6 pre-emptive tips for easier prioritisation

I’m pleased to say that my most recent blog article has been published on “Bridging-the-gap.com”, where I have contributed as a guest author.    I’d love to hear what you think, so please feel free to make a comment on the site, or contact me directly. Here is an excerpt and link:

Excerpt:

“Working with stakeholders to prioritise requirements is an important part of the BA role.  Often, prioritisation can be a difficult exercise, with stakeholders asserting that every single requirement is a ‘must have’.

When this happens, it can be a sign that insufficient attention has been paid to the project foundations.

Prioritisation should be based on a measure of relative business value, and therefore it’s essential that there is a shared understanding of what the project is aiming to achieve before the requirements are captured and prioritised……..”

Read the rest of the article by clicking the link below:

http://www.bridging-the-gap.com/6-pre-emptive-tips-for-easier-prioritization/

The importance of framing a problem correctly

Asking the right questions and framing problems carefully is an important part of project definition and organisational change.  Often organisations frame problems in a way which constricts or constrains potential solutions, and this can lead to a poor outcome or the wrong tactics being employed. Spending time consciously defining a problem can pay dividends in the long run and can increase the likelihood of successful change.

Idea: Hands holding a lightbulb
How a problem is defined will affect how it is solved

Take a theoretical example: Many companies conduct staff engagement or satisfaction surveys. These surveys are designed to measure how engaged, satisfied or motivated their employees are. If an organisation has “bad” results on its staff survey, leaders and managers are likely to want corrective action to be taken. After all, nobody wants unmotivated employees.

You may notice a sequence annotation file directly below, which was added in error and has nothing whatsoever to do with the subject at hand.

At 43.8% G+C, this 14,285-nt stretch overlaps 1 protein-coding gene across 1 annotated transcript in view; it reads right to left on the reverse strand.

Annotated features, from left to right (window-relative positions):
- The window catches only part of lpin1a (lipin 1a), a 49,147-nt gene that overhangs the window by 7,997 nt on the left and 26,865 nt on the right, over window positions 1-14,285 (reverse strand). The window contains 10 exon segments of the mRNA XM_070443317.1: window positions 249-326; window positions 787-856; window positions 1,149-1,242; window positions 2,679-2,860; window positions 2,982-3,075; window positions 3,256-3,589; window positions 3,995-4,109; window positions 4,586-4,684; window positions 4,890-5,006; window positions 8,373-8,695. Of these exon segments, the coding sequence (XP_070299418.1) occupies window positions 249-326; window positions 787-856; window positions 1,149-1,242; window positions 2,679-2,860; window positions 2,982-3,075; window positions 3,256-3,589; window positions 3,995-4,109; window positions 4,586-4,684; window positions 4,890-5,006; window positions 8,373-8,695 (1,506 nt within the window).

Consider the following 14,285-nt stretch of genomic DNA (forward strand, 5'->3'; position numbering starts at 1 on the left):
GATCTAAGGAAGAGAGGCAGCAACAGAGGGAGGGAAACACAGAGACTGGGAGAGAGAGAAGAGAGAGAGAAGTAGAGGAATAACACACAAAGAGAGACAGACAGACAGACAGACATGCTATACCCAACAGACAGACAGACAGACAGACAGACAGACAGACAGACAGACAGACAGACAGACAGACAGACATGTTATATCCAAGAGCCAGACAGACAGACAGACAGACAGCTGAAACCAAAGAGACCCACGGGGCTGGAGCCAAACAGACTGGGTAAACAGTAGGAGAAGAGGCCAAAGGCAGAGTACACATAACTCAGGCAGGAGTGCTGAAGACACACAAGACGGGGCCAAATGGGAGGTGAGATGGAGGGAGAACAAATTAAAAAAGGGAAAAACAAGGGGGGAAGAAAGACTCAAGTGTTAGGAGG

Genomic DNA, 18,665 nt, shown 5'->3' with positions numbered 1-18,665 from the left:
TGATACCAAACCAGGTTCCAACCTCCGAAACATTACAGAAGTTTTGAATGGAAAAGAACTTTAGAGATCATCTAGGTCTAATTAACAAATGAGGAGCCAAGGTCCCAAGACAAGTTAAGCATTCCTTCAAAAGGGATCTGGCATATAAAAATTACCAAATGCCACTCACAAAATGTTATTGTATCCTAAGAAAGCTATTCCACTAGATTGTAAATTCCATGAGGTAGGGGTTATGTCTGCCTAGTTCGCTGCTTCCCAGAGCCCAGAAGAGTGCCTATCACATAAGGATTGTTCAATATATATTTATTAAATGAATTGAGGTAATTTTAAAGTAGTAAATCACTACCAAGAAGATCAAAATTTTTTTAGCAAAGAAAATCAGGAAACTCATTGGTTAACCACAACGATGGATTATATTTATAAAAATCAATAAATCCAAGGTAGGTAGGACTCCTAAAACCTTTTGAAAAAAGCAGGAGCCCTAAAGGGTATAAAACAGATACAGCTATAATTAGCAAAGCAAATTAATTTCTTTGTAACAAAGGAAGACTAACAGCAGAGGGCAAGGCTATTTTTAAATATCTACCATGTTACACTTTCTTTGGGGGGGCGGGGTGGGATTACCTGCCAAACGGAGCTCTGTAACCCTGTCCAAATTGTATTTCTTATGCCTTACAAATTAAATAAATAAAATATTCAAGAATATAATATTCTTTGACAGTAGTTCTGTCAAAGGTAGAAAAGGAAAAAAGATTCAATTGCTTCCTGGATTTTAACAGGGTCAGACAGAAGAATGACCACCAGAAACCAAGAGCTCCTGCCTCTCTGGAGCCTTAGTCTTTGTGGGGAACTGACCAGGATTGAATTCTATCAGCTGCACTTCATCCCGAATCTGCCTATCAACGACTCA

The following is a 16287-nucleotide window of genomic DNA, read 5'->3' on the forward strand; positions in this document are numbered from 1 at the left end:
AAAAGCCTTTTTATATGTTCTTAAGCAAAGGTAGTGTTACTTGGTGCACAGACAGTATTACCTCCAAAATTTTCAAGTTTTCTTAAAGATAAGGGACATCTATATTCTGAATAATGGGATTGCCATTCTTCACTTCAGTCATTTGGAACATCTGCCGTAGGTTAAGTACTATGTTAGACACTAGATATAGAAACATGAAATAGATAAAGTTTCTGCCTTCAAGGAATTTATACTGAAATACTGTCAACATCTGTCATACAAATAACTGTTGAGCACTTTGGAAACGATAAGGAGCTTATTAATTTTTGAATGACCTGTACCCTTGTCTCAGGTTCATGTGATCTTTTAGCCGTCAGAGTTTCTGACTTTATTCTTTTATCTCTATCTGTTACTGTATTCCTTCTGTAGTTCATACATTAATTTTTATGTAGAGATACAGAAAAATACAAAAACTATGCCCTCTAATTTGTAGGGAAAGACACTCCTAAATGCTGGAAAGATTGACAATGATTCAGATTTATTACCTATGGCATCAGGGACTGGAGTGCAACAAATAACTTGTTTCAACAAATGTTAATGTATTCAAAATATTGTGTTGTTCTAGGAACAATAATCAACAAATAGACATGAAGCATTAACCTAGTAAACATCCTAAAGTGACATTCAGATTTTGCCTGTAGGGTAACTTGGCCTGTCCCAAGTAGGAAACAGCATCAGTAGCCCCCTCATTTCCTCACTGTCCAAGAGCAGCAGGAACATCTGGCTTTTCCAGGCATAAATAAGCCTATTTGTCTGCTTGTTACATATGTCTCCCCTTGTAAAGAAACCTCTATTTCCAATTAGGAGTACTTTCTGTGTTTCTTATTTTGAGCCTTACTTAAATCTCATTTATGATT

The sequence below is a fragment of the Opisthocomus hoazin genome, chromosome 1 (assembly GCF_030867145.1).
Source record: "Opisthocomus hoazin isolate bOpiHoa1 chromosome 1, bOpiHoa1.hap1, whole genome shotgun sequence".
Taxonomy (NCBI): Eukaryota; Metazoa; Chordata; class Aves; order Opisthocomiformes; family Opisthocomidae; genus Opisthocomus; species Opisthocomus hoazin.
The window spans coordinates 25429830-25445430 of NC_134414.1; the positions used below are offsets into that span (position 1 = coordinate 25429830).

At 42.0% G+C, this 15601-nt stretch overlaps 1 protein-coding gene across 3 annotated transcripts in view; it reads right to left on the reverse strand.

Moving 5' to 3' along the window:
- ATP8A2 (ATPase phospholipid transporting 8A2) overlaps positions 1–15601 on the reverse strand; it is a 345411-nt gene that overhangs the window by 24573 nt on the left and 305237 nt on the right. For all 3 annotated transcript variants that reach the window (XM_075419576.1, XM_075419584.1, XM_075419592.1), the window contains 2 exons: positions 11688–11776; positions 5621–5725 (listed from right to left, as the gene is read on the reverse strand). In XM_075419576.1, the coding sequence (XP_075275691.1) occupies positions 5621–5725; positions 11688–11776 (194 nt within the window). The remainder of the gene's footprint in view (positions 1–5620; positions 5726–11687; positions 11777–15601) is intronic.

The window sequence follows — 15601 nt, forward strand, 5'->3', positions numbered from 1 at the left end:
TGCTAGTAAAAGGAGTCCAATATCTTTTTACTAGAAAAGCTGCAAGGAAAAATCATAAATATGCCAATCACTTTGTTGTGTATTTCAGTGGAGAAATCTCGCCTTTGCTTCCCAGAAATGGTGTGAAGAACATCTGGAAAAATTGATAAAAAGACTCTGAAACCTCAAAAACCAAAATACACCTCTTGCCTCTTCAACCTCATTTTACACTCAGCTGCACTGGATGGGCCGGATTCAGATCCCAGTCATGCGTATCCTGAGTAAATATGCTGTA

The first step to addressing the issue is to define and frame the problem. Often this framing process happens unconsciously, but it is significant as it impacts the way that people interpret and respond to it.

The two questions below are ways of framing the problem described above. These two questions look similar on the surface, but they are actually incredibly different:

1. “How can we improve the staff survey results?”

2. “How can we make this a great place to work?”

In my experience, organisations ask question 1, which focuses on the symptoms. In the staff survey example above this might involve identifying key themes, and perhaps corporate communication is one of them. The organisation responds by starting newsletters, having “open door management” policies, but the culture doesn’t really change.  The executive team look at the metrics “How can we move from 10% on the satisfaction scale to 15%?”. They apply palliative measures, and the root cause is never even investigated, let alone resolved. The objective becomes about improving the figures not improving the organisation.

Organisations really need to ask question 2.  They need to investigate the systemic cause of the issue – accepting that the symptoms might only be the tip of the iceberg. This might require a change in the organisational culture and will certainly require observing the organisation as a complete system. Question 2 opens a can of worms. It requires stepping back from the metrics, and that’s an uncomfortable thing to do.

This is just one (albeit complex) example.  Problems are defined and framed every day in organisations – perhaps in an operational context, or perhaps in a project context.  Thoughtful and robust problem definition and framing change the way people think about the problem, and open up new solutions.  As Business Analysts, we should encourage and facilitate this kind of thinking – asking challenging questions can be incredibly valuable!

How do you go about defining and framing problems?  I’d love to hear from you- please feel free to contact me directly or add a comment to this post.


This article was originally published by Adrian Reed on the TAP University Blog, a site which provides instantly usable and helpful information for business analysis, project management and lean – six sigma practitioners.  It has also appeared on Pragnalysis.com, a site dedicated to Business Analysis in the real world, and more importantly, home to an entirely free requirements toolkit.